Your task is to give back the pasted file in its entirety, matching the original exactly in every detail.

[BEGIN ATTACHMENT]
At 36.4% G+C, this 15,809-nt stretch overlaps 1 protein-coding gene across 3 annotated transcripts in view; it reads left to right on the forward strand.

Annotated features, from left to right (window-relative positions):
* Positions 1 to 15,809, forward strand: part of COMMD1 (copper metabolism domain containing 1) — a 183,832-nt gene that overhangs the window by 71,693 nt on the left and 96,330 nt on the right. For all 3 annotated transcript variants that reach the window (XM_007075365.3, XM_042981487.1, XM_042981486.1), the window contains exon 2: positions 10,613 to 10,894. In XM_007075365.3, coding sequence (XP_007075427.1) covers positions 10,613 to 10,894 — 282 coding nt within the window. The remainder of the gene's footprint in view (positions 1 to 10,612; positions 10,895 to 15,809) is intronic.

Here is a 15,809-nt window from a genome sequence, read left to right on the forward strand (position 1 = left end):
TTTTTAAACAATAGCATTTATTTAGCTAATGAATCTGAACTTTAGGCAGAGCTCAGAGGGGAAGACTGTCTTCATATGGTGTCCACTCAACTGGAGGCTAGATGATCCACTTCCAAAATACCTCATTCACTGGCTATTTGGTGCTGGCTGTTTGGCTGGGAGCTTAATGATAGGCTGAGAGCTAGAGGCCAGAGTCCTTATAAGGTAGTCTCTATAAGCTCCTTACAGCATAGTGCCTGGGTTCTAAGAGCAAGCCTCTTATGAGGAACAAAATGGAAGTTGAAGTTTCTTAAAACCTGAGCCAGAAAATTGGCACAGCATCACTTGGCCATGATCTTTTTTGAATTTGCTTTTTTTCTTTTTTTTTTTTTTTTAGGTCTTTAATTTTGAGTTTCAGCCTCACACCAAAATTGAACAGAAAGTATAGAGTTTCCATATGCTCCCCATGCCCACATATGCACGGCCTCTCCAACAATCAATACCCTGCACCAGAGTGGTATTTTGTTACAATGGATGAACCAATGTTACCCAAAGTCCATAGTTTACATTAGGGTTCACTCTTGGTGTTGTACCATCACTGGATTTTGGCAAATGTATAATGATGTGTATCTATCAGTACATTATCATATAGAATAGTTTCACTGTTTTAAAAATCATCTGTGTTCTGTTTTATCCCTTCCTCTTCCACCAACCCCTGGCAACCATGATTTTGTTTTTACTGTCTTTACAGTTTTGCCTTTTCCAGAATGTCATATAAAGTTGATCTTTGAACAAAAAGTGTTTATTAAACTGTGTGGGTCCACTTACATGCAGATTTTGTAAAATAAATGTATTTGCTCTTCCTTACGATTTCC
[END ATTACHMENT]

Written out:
At 36.4% G+C, this 15,809-nt stretch overlaps 1 protein-coding gene across 3 annotated transcripts in view; it reads left to right on the forward strand.

Annotated features, from left to right (window-relative positions):
* Positions 1 to 15,809, forward strand: part of COMMD1 (copper metabolism domain containing 1) — a 183,832-nt gene that overhangs the window by 71,693 nt on the left and 96,330 nt on the right. For all 3 annotated transcript variants that reach the window (XM_007075365.3, XM_042981487.1, XM_042981486.1), the window contains exon 2: positions 10,613 to 10,894. In XM_007075365.3, coding sequence (XP_007075427.1) covers positions 10,613 to 10,894 — 282 coding nt within the window. The remainder of the gene's footprint in view (positions 1 to 10,612; positions 10,895 to 15,809) is intronic.

Here is a 15,809-nt window from a genome sequence, read left to right on the forward strand (position 1 = left end):
TTTTTAAACAATAGCATTTATTTAGCTAATGAATCTGAACTTTAGGCAGAGCTCAGAGGGGAAGACTGTCTTCATATGGTGTCCACTCAACTGGAGGCTAGATGATCCACTTCCAAAATACCTCATTCACTGGCTATTTGGTGCTGGCTGTTTGGCTGGGAGCTTAATGATAGGCTGAGAGCTAGAGGCCAGAGTCCTTATAAGGTAGTCTCTATAAGCTCCTTACAGCATAGTGCCTGGGTTCTAAGAGCAAGCCTCTTATGAGGAACAAAATGGAAGTTGAAGTTTCTTAAAACCTGAGCCAGAAAATTGGCACAGCATCACTTGGCCATGATCTTTTTTGAATTTGCTTTTTTTCTTTTTTTTTTTTTTTTAGGTCTTTAATTTTGAGTTTCAGCCTCACACCAAAATTGAACAGAAAGTATAGAGTTTCCATATGCTCCCCATGCCCACATATGCACGGCCTCTCCAACAATCAATACCCTGCACCAGAGTGGTATTTTGTTACAATGGATGAACCAATGTTACCCAAAGTCCATAGTTTACATTAGGGTTCACTCTTGGTGTTGTACCATCACTGGATTTTGGCAAATGTATAATGATGTGTATCTATCAGTACATTATCATATAGAATAGTTTCACTGTTTTAAAAATCATCTGTGTTCTGTTTTATCCCTTCCTCTTCCACCAACCCCTGGCAACCATGATTTTGTTTTTACTGTCTTTACAGTTTTGCCTTTTCCAGAATGTCATATAAAGTTGATCTTTGAACAAAAAGTGTTTATTAAACTGTGTGGGTCCACTTACATGCAGATTTTGTAAAATAAATGTATTTGCTCTTCCTTACGATTTCC